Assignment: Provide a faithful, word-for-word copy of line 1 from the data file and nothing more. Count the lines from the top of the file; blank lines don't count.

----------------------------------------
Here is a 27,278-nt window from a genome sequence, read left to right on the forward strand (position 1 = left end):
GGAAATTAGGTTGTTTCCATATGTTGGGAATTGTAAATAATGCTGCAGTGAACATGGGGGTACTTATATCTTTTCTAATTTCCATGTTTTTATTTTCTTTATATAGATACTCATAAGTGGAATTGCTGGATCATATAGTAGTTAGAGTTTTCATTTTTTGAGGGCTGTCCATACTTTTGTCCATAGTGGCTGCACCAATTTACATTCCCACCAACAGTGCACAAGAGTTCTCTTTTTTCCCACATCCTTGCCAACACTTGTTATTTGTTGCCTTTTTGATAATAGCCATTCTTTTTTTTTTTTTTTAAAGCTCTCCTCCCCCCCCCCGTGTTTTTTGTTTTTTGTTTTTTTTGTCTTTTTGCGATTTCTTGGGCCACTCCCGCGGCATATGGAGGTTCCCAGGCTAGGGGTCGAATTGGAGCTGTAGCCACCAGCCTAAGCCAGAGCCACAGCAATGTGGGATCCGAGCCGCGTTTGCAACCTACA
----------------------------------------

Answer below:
Here is a 27,278-nt window from a genome sequence, read left to right on the forward strand (position 1 = left end):